My fourth child, my youngest son, has a different condition. He official diagnoses is Involuntary Breath Holding Spells that trigger Epileptic Seizure. Involuntary Breath Holding is a common childhood disorder which becomes dangerous when seizures that follow last longer than the average 30 seconds to 2 minutes. For my son, the seizures last anywhere from 10-20 minutes. 20 minutes is the longest we’ve allowed them to go without stopping them with emergency diastat medication.
Epilepsy brings many challenges in life. I went from being the person that seizes, to being the person who watches their child seize. Our family is rare in that we have 5 known directly descending generations with Epilepsy beginning with my great-grandfather down to my children. My children are the first generation since my grandfather’s generation to have multiple siblings with Epilepsy.
Being a person who has seizures is hard. Being a Mother of children who have seizures is harder. I do not know what our days will bring as Epilepsy is not a predictable disorder. Even though my oldest is not currently having seizures, it does not mean she never will again. It’s a disorder we are always watching for, looking for even the smallest of events that may be a heads up for a larger event.
I don’t wish our life on anyone and yet I know our life could be worse. I’ve been lucky in that we’ve never had more than one of my children (or myself) seize on the same day. I call us blessed because I know this could be worse. I see it in the Neurologist office and in my Epilepsy groups online every day.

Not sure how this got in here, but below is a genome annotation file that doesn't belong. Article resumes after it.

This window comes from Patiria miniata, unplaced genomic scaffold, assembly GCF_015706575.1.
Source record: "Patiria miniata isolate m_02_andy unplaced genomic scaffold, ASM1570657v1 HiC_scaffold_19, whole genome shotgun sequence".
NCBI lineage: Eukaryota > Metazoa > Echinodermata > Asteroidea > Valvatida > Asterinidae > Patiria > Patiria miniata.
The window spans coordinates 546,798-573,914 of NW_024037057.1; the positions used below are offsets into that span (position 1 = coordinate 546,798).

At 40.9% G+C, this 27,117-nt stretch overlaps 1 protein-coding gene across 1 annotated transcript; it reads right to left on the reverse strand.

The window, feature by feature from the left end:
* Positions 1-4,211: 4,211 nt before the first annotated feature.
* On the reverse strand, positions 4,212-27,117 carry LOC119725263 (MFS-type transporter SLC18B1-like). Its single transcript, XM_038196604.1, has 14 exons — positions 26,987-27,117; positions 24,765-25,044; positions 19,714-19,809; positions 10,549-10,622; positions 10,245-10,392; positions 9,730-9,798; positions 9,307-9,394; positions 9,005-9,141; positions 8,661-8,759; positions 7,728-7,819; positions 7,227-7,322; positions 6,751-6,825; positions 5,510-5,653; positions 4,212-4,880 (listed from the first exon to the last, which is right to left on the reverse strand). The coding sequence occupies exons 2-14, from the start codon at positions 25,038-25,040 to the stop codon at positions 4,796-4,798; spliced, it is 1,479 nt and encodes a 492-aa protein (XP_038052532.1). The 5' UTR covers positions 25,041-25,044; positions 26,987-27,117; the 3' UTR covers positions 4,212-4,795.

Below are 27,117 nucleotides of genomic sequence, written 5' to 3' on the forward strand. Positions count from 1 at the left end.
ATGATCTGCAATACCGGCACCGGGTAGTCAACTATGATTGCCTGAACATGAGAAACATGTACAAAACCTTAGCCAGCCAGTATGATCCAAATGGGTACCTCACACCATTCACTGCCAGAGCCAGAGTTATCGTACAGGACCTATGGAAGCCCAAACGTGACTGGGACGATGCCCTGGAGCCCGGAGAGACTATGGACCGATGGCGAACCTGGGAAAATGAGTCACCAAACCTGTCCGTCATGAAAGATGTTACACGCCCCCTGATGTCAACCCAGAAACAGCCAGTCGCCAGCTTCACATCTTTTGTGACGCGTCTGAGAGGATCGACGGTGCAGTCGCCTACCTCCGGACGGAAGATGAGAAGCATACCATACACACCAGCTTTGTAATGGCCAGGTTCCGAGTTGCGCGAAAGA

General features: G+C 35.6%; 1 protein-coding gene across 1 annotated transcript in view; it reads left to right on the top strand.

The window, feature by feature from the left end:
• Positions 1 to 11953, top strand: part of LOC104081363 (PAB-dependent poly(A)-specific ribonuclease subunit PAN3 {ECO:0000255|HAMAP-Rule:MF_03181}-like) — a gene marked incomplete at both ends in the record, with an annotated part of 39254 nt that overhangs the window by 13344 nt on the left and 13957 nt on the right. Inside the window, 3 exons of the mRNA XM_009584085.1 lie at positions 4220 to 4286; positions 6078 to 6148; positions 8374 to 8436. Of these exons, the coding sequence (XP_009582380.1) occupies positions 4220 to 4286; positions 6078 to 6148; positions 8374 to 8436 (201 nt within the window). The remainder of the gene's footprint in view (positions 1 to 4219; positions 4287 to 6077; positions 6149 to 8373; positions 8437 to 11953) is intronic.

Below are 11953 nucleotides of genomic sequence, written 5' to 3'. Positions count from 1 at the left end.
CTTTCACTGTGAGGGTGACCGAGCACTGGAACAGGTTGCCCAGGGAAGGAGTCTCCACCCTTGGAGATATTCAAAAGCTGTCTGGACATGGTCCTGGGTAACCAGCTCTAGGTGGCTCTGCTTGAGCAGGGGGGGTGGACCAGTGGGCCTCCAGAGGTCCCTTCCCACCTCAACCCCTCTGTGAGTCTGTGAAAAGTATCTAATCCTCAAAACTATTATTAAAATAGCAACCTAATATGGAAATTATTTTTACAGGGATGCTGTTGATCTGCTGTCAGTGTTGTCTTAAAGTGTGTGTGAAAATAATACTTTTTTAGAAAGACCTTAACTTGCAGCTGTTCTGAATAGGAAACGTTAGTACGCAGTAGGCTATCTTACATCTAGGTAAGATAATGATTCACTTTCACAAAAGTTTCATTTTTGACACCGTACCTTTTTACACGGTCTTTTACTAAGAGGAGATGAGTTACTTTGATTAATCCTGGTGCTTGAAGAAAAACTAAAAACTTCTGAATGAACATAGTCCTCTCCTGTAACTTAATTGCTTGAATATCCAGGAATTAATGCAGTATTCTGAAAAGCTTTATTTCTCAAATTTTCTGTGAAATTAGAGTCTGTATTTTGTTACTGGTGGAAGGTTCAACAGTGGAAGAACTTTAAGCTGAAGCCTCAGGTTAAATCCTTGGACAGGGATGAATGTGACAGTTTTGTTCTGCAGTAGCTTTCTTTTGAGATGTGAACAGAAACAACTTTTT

I began blogging in 2009 and I wasn’t sure what this blog would be about. It didn’t take long for me to find my purpose here though. Sharing our life and our story about Epilepsy, our day to day challenges, things we go through in an effort to helps others who, like us, struggle to understand and live with this disorder.
When I began blogging there were not many Epilepsy Mom bloggers. I can understand why. This isn’t an easy thing to share. When our families are seizing, then we’d just rather it go away and we’d rather pretend we’re normal and it doesn’t exist. But the truth is, it does exist. It doesn’t go away. It’s always there, even when it’s not active.
There’s always the fear. The fear that the day will end with a seizure or the morning will begin with one. The fear that a seizure will happen in their sleep and you’ll wake to find them not breathing the next morning. The fear that you’ll have a day full of too much excitement that leads to a week of seizures that are unstoppable. The fear of Status Epilepticus and SUDEP. The fear never goes away.
And you never forget. You never forget how your child or your loved one looks laying lifeless and out of control. You never forget the feeling of helplessness you as a parent feels. You never forget the confusion a seizure creates. And you definitely never forget the thankfulness you feel when your child or your loved on wakes up and comes around from the seizure’s effects.
Epilepsy life is hard. It’s not a life any of us would choose but it’s one that we are forced to live every day. We deal with the not knowing, finding hope and strength in whatever we can to get through it. The Epilepsy community is a tight nit one because we each understand the challenges and triumphs of living with Epilepsy.
Epilepsy is our life and you can read more about it and how we deal with our day to day through the many other Epilepsy posts we have shared on our blog. I promise there will be many more posts to come as we continue to share and work towards helping others understand what living with Epilepsy is like. I hope our blog encourages you to share your own Epilepsy story with others. Advocacy and Education for Epilepsy is one of the best things we can do for ourselves and our families.
May each of you be blessed,